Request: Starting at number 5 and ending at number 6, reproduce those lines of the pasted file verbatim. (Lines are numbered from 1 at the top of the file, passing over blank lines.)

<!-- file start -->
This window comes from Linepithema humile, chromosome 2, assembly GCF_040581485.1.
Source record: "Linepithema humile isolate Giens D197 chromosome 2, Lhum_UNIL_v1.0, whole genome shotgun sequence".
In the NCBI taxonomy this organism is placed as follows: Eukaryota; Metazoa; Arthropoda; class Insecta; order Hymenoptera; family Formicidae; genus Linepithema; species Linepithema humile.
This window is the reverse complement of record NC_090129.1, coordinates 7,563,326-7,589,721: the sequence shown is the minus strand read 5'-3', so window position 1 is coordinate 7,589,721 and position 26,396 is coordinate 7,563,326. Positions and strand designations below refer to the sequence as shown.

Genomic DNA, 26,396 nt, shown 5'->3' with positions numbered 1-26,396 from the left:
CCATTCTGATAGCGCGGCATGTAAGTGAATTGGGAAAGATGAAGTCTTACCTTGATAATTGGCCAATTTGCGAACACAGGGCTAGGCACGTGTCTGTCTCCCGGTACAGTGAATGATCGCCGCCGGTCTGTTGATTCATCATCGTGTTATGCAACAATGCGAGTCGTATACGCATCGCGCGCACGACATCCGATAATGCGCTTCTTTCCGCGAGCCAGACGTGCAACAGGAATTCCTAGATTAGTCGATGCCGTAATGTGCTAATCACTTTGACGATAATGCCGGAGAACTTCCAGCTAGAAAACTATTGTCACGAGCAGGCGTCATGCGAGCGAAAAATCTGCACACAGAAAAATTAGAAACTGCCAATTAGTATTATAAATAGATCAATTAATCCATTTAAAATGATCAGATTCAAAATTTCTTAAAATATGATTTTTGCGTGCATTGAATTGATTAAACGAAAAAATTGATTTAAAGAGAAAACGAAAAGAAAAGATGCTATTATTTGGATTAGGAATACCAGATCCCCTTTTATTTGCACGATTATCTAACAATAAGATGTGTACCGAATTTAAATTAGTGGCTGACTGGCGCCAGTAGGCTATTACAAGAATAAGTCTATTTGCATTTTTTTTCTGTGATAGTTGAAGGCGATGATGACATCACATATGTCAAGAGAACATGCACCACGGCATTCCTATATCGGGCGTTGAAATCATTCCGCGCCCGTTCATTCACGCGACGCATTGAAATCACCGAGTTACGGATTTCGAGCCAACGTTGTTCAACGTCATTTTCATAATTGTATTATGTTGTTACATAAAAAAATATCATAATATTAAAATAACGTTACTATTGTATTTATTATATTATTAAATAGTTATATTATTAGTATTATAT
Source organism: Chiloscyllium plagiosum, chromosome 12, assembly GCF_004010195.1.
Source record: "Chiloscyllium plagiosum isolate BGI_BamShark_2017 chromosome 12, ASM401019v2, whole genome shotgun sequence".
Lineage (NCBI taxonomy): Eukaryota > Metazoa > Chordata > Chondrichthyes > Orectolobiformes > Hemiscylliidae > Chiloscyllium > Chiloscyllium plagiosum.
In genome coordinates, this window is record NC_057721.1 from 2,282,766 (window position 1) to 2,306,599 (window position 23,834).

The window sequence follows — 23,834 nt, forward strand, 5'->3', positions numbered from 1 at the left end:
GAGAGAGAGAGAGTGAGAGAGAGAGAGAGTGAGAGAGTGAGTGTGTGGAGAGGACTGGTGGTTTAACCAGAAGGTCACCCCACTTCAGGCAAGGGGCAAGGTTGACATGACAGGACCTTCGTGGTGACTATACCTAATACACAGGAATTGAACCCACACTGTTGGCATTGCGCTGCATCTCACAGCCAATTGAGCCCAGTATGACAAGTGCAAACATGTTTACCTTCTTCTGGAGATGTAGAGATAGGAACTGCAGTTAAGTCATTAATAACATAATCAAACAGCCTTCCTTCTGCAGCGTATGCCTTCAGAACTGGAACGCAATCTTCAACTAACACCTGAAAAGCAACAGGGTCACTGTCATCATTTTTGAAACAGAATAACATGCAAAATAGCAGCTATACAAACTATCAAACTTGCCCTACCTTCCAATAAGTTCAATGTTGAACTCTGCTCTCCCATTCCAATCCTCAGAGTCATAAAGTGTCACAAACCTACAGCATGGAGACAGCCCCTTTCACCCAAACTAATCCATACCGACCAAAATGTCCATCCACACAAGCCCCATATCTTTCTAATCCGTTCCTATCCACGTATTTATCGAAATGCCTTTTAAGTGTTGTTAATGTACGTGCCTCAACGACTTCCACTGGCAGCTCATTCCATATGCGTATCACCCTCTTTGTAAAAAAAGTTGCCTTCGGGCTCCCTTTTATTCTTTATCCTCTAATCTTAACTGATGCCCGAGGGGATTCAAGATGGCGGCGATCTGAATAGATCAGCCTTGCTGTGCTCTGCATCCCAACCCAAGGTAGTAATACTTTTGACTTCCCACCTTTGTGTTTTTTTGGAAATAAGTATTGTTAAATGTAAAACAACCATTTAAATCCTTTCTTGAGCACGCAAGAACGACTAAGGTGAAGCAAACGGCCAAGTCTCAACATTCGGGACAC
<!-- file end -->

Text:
Genomic DNA, 26,396 nt, shown 5'->3' with positions numbered 1-26,396 from the left:
CCATTCTGATAGCGCGGCATGTAAGTGAATTGGGAAAGATGAAGTCTTACCTTGATAATTGGCCAATTTGCGAACACAGGGCTAGGCACGTGTCTGTCTCCCGGTACAGTGAATGATCGCCGCCGGTCTGTTGATTCATCATCGTGTTATGCAACAATGCGAGTCGTATACGCATCGCGCGCACGACATCCGATAATGCGCTTCTTTCCGCGAGCCAGACGTGCAACAGGAATTCCTAGATTAGTCGATGCCGTAATGTGCTAATCACTTTGACGATAATGCCGGAGAACTTCCAGCTAGAAAACTATTGTCACGAGCAGGCGTCATGCGAGCGAAAAATCTGCACACAGAAAAATTAGAAACTGCCAATTAGTATTATAAATAGATCAATTAATCCATTTAAAATGATCAGATTCAAAATTTCTTAAAATATGATTTTTGCGTGCATTGAATTGATTAAACGAAAAAATTGATTTAAAGAGAAAACGAAAAGAAAAGATGCTATTATTTGGATTAGGAATACCAGATCCCCTTTTATTTGCACGATTATCTAACAATAAGATGTGTACCGAATTTAAATTAGTGGCTGACTGGCGCCAGTAGGCTATTACAAGAATAAGTCTATTTGCATTTTTTTTCTGTGATAGTTGAAGGCGATGATGACATCACATATGTCAAGAGAACATGCACCACGGCATTCCTATATCGGGCGTTGAAATCATTCCGCGCCCGTTCATTCACGCGACGCATTGAAATCACCGAGTTACGGATTTCGAGCCAACGTTGTTCAACGTCATTTTCATAATTGTATTATGTTGTTACATAAAAAAATATCATAATATTAAAATAACGTTACTATTGTATTTATTATATTATTAAATAGTTATATTATTAGTATTATAT